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Global Media and Communications Watch

The International Legal Blog for the Tech, Media and Telecoms Industry

Posted in Technology Theodore J. MlynarIra Schaefer

Blockchain podcast interview: “The taxman cometh” to cryptocurrency transactions

Ted Mlynar and Ira Schaefer from our Blockchain-Smart Contract IPMT Working Group return to the Fordham Intellectual Property, Media & Entertainment Law Journal podcast series following their first episode in November 2017.

Ted and Ira open this podcast with a brief account of Bitcoin’s background and give an overview of the current cryptocurrency landscape. They go on to discuss the following issues related to tax:

  • The 2014-21 IRS notification and how the IRS views cryptocurrency
  • Related implications such as tax on trading, mining and capital gains tax
  • Tax strategy for reporting and blockchain’s limitations for record keeping
  • IRS investigations and related customer data protection / access issues within cryptocurrency wallet companies such as Coinbase
  • Government acceptance of cryptocurrecy for payment obligations such as tax payment
  • Development of cryptocurrecy and the question of “forks” such as Bitcoin Cash and Etherium
  • US tax reform and interpretation of IRS regulation of “like-kind” transfers for cryptocurrencies

Catch the podcast here


For more international information, please visit our Blockchain: Linked Ledgers topic center.

Posted in Data Protection & Privacy

2018 TMT Seminar in Paris on Data and its Implications

On April 11th, Hogan Lovells Paris held its 7th TMT Seminar on “Are Data a source of risk, liability and value?”

At a time when data, personal or not, are all around us, how should we go about considering all of the issues involved?

Charlotte Le Roux, associate in Hogan Lovells Paris’ privacy team, welcomed our speakers and guests, and presented the implications of data in different industry sectors: Banking, Insurance, Automotive and Life Sciences.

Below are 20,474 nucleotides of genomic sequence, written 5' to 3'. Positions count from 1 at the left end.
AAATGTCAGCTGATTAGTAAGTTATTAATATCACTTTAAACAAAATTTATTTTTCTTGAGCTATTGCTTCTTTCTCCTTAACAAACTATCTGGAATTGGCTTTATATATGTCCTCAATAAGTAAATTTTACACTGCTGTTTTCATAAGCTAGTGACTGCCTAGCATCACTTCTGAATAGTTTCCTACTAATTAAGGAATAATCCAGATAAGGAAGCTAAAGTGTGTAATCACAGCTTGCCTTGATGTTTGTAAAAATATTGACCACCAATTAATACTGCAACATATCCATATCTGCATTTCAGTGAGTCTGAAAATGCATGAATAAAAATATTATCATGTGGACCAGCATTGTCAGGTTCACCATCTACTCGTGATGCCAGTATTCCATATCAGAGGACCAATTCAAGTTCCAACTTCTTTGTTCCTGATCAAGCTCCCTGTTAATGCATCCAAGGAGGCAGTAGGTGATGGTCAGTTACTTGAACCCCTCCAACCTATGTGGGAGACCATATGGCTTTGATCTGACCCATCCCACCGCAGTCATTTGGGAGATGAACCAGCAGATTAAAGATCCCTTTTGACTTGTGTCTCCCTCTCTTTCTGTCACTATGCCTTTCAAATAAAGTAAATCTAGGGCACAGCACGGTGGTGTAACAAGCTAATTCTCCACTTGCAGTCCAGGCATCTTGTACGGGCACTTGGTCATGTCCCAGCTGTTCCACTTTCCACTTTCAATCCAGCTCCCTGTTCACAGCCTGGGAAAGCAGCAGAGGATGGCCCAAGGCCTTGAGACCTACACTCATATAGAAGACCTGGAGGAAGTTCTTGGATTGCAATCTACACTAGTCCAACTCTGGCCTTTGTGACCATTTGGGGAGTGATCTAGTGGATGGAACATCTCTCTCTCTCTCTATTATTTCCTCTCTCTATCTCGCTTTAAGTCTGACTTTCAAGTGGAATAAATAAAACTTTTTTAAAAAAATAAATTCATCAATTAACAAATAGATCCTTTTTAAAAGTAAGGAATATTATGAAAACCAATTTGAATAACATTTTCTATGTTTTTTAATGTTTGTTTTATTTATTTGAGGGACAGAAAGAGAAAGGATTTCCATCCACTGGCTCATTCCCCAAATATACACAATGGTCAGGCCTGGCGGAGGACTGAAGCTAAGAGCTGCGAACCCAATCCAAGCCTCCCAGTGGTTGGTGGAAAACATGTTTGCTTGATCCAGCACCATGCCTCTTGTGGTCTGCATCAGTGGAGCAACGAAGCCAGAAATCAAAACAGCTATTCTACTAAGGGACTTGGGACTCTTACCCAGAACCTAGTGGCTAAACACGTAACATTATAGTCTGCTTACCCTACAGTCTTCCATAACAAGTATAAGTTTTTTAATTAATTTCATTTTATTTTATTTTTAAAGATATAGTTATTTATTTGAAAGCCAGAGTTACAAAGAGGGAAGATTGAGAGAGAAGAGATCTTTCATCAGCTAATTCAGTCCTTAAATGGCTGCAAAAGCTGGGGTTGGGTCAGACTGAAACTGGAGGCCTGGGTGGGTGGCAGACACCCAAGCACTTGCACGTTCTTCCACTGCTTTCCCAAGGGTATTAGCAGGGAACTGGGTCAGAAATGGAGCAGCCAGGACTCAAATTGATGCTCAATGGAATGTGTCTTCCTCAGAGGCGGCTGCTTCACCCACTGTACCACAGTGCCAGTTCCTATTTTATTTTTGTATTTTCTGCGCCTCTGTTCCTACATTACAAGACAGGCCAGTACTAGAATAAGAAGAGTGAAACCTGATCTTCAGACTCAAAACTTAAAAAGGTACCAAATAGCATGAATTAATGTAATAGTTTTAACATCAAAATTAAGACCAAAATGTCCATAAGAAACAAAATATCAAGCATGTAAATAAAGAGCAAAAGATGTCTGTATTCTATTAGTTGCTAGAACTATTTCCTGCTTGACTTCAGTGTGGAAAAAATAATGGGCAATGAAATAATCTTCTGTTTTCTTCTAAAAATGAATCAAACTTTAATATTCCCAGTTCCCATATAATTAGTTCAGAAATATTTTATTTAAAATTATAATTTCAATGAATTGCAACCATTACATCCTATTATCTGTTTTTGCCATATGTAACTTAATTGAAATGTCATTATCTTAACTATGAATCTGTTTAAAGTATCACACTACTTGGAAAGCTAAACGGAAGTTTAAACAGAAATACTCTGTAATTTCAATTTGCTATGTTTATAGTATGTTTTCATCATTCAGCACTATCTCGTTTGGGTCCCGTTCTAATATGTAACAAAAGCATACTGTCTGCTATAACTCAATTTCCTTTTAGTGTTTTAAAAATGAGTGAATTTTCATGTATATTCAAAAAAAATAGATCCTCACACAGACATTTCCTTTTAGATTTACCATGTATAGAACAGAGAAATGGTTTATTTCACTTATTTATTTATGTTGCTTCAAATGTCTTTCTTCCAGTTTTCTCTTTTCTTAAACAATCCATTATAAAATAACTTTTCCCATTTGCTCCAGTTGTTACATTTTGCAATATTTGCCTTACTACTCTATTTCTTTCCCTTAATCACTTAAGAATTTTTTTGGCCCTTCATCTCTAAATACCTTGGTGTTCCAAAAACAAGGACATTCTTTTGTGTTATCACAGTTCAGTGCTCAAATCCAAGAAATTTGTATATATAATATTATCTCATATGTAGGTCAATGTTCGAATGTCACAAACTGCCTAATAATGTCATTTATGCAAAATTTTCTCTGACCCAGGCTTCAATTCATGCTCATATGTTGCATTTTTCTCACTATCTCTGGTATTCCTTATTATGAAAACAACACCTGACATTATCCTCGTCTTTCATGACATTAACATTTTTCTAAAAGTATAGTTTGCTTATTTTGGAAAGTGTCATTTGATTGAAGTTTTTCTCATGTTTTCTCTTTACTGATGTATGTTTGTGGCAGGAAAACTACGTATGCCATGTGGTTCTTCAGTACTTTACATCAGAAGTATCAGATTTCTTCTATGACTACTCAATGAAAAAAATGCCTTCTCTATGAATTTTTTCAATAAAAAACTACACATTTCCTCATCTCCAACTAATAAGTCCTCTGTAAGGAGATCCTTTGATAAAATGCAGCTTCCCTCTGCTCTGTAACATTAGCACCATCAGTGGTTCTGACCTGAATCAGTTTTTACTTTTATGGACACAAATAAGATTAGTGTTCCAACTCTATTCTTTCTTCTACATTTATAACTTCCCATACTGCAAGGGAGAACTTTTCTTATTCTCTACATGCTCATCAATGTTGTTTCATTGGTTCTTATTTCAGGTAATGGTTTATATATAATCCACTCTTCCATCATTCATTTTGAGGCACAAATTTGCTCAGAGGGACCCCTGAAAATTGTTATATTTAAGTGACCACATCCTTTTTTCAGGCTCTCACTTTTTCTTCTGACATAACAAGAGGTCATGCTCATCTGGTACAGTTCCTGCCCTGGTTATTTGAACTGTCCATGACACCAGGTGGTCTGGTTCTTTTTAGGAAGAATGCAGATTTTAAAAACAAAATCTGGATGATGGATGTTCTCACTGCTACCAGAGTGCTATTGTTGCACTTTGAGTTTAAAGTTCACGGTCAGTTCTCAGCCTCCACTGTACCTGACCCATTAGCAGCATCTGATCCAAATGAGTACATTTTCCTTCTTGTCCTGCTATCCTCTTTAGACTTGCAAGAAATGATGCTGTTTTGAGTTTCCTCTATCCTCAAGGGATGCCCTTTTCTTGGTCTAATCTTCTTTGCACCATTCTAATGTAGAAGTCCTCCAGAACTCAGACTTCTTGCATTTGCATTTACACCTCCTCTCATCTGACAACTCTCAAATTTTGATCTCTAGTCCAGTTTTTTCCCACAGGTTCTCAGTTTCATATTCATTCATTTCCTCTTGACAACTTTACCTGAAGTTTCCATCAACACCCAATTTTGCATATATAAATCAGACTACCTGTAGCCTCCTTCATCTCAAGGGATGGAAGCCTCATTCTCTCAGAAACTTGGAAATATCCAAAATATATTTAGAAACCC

Maxime Cartan, co-founder & president of Citalid Cybersécurité, explained how data are everywhere and how they are collected in our daily life. Data are used in all sectors, notably in Banking and Finance, and became as such a valuable intangible asset.

Yet, regulatory constraints, such as data protection law and competition law, limit companies’ use and ownership of data and thus reduce the data value. Winston Maxwell, partner in Hogan Lovells Paris’ privacy team, introduced the steps to the concept of “data nirvana” which guides companies in adapting their data strategy and making the most out of this asset.

The first discussion then took place between François Nédey, Executive Director of P&C and Chief Underwriting Officer in Allianz France, and Christelle Coslin, Counsel in Hogan Lovells Paris’ litigation team. After presenting the current status of autonomous driving in France, they discussed data breaches threats and the insurability against cyber-attacks and on this market. More generally, the question of liability and insurance coverage in case of an accident involving a connected car was addressed.

The second panel discussion was led by Didier Moire, CEO of Cellnovo, and Anne Suliga, associate in Hogan Lovells Paris’ litigation team. Connected devices – such as mobile diabetes management systems – may collect, process and store technical data as well as sensitive heath data. Our speakers discussed how such operations can be a source of value for manufacturers, patients and the health community.

We would like to thank our speakers, our guests and the organisation team.

We remain at your disposal if you have any question or wish to discuss further, and we look forward to welcoming you to our 2019 edition!

Posted in Broadcasting, Digital Single Market (EU), Policy & Regulation

Webinar: TV regulation in a digital age

The trialogue between the European Commission, the European Parliament and the Member States on the revision of the Audio-Visual Media Services (AVMS) Directive is currently in progress, after several years of work by all parties to update the text of the Directive. This update is timely, given the profound and rapid changes in how TV and other video content is delivered and consumed throughout the EU.

In this context, Analysys Mason and Hogan Lovells are publishing a white paper, “TV regulation in a digital age”, which grapples with the changes at play in TV, and unpacks the fundamental differences between different types of video content on the Internet. It acknowledges the new challenges faced by policy makers and regulators in achieving historical policy objectives in this changing environment, but also cautions against an indiscriminate extension of rules and regulations designed for traditional TV to online video.​

To mark the launch of the white paper, David Abecassis and Michael Kende (Analysys Mason) will join Winston Maxwell (Hogan Lovells) to present its main findings and messages.